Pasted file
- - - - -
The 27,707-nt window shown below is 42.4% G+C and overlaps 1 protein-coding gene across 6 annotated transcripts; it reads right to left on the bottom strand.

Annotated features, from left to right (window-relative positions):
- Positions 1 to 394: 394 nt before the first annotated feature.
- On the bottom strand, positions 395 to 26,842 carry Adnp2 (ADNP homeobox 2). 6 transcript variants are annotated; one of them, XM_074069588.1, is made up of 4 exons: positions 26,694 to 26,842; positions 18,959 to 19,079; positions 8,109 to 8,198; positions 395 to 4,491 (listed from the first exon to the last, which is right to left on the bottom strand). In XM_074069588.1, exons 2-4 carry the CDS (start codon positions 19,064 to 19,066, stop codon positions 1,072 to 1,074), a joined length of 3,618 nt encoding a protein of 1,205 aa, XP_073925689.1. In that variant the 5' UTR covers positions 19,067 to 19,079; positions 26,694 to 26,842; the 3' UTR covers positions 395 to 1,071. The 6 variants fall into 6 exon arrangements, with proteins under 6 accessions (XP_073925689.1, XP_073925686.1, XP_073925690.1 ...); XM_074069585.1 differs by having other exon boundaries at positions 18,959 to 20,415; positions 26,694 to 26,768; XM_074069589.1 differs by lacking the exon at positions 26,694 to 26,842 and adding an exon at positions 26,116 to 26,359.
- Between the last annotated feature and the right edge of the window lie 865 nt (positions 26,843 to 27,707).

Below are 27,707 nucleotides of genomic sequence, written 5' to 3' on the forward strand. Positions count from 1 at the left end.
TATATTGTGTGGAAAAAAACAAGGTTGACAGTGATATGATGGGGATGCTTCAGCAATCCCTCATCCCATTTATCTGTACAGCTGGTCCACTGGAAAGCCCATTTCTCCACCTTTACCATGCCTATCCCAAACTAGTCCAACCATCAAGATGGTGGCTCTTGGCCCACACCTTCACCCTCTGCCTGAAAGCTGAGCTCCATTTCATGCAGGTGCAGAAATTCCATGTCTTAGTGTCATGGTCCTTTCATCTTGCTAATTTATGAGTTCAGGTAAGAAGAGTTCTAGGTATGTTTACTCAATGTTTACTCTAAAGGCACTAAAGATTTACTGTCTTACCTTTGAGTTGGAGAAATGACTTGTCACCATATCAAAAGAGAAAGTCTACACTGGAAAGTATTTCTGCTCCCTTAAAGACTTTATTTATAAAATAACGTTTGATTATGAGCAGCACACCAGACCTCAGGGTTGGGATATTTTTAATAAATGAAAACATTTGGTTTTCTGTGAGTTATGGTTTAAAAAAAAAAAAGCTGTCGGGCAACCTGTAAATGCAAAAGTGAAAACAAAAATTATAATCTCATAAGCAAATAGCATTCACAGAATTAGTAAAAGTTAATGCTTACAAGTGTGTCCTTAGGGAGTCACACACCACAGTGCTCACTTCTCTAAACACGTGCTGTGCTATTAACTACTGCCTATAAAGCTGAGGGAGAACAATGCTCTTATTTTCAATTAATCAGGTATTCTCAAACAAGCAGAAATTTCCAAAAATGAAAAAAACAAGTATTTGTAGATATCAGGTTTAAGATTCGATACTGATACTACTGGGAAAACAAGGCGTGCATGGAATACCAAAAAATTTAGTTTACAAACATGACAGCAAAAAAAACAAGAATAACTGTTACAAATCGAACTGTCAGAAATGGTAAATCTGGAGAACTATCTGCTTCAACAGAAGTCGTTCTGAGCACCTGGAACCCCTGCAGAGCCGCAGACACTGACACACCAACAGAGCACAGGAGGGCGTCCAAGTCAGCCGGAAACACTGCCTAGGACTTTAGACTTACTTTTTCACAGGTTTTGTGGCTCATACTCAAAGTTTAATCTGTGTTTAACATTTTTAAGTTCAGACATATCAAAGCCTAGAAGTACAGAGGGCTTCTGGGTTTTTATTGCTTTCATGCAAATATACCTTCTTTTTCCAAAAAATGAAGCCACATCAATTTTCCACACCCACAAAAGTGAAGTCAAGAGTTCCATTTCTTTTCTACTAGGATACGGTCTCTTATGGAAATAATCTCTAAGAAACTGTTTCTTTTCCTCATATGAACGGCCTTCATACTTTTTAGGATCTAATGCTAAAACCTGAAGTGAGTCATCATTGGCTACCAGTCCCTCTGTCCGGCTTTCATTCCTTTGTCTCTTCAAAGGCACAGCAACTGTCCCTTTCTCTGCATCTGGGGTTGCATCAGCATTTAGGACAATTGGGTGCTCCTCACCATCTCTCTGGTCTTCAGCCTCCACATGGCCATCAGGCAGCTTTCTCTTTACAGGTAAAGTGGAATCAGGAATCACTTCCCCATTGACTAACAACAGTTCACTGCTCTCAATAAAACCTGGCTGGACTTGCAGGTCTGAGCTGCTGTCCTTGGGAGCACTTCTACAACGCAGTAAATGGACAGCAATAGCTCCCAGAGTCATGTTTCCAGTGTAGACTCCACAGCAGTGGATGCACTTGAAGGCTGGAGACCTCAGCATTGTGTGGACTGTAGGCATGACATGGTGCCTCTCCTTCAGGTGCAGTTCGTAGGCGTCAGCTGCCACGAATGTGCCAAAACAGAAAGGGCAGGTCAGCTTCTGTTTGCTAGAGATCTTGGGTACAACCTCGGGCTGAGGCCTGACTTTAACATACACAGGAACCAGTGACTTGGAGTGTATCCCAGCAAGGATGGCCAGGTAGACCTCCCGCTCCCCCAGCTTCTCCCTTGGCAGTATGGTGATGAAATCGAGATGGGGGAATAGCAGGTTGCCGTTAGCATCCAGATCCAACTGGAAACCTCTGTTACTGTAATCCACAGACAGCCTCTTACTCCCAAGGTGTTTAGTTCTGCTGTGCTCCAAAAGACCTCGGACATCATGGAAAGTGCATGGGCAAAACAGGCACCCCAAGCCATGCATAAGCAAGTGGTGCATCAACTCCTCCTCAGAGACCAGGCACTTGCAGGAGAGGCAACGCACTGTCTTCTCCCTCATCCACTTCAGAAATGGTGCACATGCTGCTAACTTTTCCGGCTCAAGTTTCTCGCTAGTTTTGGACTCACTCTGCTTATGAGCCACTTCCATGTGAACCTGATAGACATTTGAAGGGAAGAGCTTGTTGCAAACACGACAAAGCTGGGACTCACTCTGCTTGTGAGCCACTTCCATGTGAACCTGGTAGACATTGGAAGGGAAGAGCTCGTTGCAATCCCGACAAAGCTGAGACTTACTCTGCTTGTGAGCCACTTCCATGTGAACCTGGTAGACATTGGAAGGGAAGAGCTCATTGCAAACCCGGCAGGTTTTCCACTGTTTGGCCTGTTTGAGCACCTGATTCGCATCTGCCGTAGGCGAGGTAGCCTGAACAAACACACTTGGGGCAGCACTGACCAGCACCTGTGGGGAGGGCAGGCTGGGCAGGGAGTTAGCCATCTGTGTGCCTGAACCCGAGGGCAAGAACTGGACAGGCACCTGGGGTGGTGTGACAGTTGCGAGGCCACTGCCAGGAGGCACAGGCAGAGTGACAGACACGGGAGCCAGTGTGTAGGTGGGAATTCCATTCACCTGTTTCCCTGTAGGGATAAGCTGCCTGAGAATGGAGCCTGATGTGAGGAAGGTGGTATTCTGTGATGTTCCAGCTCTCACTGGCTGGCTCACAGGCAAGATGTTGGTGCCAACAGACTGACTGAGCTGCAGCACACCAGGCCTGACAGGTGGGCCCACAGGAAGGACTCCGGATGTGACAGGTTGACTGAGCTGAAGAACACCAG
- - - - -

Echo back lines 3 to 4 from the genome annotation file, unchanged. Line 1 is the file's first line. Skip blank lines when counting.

- Positions 1 to 394: 394 nt before the first annotated feature.
- On the bottom strand, positions 395 to 26,842 carry Adnp2 (ADNP homeobox 2). 6 transcript variants are annotated; one of them, XM_074069588.1, is made up of 4 exons: positions 26,694 to 26,842; positions 18,959 to 19,079; positions 8,109 to 8,198; positions 395 to 4,491 (listed from the first exon to the last, which is right to left on the bottom strand). In XM_074069588.1, exons 2-4 carry the CDS (start codon positions 19,064 to 19,066, stop codon positions 1,072 to 1,074), a joined length of 3,618 nt encoding a protein of 1,205 aa, XP_073925689.1. In that variant the 5' UTR covers positions 19,067 to 19,079; positions 26,694 to 26,842; the 3' UTR covers positions 395 to 1,071. The 6 variants fall into 6 exon arrangements, with proteins under 6 accessions (XP_073925689.1, XP_073925686.1, XP_073925690.1 ...); XM_074069585.1 differs by having other exon boundaries at positions 18,959 to 20,415; positions 26,694 to 26,768; XM_074069589.1 differs by lacking the exon at positions 26,694 to 26,842 and adding an exon at positions 26,116 to 26,359.